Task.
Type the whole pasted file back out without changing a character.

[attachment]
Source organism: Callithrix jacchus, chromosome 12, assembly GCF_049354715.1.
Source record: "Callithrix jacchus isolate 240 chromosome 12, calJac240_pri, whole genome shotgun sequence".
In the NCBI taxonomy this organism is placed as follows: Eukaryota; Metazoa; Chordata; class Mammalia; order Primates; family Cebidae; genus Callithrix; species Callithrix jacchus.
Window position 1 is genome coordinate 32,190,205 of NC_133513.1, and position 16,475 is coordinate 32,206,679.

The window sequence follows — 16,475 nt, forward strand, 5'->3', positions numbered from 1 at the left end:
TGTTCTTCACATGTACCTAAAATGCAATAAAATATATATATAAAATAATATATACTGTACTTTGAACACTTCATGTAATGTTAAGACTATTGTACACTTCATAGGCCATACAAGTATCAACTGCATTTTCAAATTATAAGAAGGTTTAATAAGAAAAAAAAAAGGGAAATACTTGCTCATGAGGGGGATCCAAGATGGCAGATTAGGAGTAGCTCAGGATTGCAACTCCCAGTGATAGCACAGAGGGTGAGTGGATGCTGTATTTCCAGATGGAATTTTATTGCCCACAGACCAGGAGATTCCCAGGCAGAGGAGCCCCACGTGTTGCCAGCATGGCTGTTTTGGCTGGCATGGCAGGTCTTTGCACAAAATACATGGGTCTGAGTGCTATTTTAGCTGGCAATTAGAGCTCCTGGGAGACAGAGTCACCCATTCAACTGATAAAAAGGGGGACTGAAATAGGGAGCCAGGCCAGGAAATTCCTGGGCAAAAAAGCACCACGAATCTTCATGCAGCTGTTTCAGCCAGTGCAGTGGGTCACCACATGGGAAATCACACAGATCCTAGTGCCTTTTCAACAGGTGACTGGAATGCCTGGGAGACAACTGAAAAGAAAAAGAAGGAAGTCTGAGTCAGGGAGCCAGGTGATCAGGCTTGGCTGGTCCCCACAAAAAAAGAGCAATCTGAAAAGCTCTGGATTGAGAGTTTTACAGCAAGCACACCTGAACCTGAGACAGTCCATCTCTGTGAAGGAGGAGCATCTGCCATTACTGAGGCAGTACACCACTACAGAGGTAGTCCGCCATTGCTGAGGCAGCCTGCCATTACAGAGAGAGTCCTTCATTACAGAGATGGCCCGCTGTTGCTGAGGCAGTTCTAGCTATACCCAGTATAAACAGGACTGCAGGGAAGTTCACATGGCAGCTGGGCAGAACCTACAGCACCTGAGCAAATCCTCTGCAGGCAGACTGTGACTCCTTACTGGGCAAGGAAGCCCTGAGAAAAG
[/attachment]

Source organism: Callithrix jacchus, chromosome 12, assembly GCF_049354715.1.
Source record: "Callithrix jacchus isolate 240 chromosome 12, calJac240_pri, whole genome shotgun sequence".
In the NCBI taxonomy this organism is placed as follows: Eukaryota; Metazoa; Chordata; class Mammalia; order Primates; family Cebidae; genus Callithrix; species Callithrix jacchus.
Window position 1 is genome coordinate 32,190,205 of NC_133513.1, and position 16,475 is coordinate 32,206,679.

The window sequence follows — 16,475 nt, forward strand, 5'->3', positions numbered from 1 at the left end:
TGTTCTTCACATGTACCTAAAATGCAATAAAATATATATATAAAATAATATATACTGTACTTTGAACACTTCATGTAATGTTAAGACTATTGTACACTTCATAGGCCATACAAGTATCAACTGCATTTTCAAATTATAAGAAGGTTTAATAAGAAAAAAAAAAGGGAAATACTTGCTCATGAGGGGGATCCAAGATGGCAGATTAGGAGTAGCTCAGGATTGCAACTCCCAGTGATAGCACAGAGGGTGAGTGGATGCTGTATTTCCAGATGGAATTTTATTGCCCACAGACCAGGAGATTCCCAGGCAGAGGAGCCCCACGTGTTGCCAGCATGGCTGTTTTGGCTGGCATGGCAGGTCTTTGCACAAAATACATGGGTCTGAGTGCTATTTTAGCTGGCAATTAGAGCTCCTGGGAGACAGAGTCACCCATTCAACTGATAAAAAGGGGGACTGAAATAGGGAGCCAGGCCAGGAAATTCCTGGGCAAAAAAGCACCACGAATCTTCATGCAGCTGTTTCAGCCAGTGCAGTGGGTCACCACATGGGAAATCACACAGATCCTAGTGCCTTTTCAACAGGTGACTGGAATGCCTGGGAGACAACTGAAAAGAAAAAGAAGGAAGTCTGAGTCAGGGAGCCAGGTGATCAGGCTTGGCTGGTCCCCACAAAAAAAGAGCAATCTGAAAAGCTCTGGATTGAGAGTTTTACAGCAAGCACACCTGAACCTGAGACAGTCCATCTCTGTGAAGGAGGAGCATCTGCCATTACTGAGGCAGTACACCACTACAGAGGTAGTCCGCCATTGCTGAGGCAGCCTGCCATTACAGAGAGAGTCCTTCATTACAGAGATGGCCCGCTGTTGCTGAGGCAGTTCTAGCTATACCCAGTATAAACAGGACTGCAGGGAAGTTCACATGGCAGCTGGGCAGAACCTACAGCACCTGAGCAAATCCTCTGCAGGCAGACTGTGACTCCTTACTGGGCAAGGAAGCCCTGAGAAAAG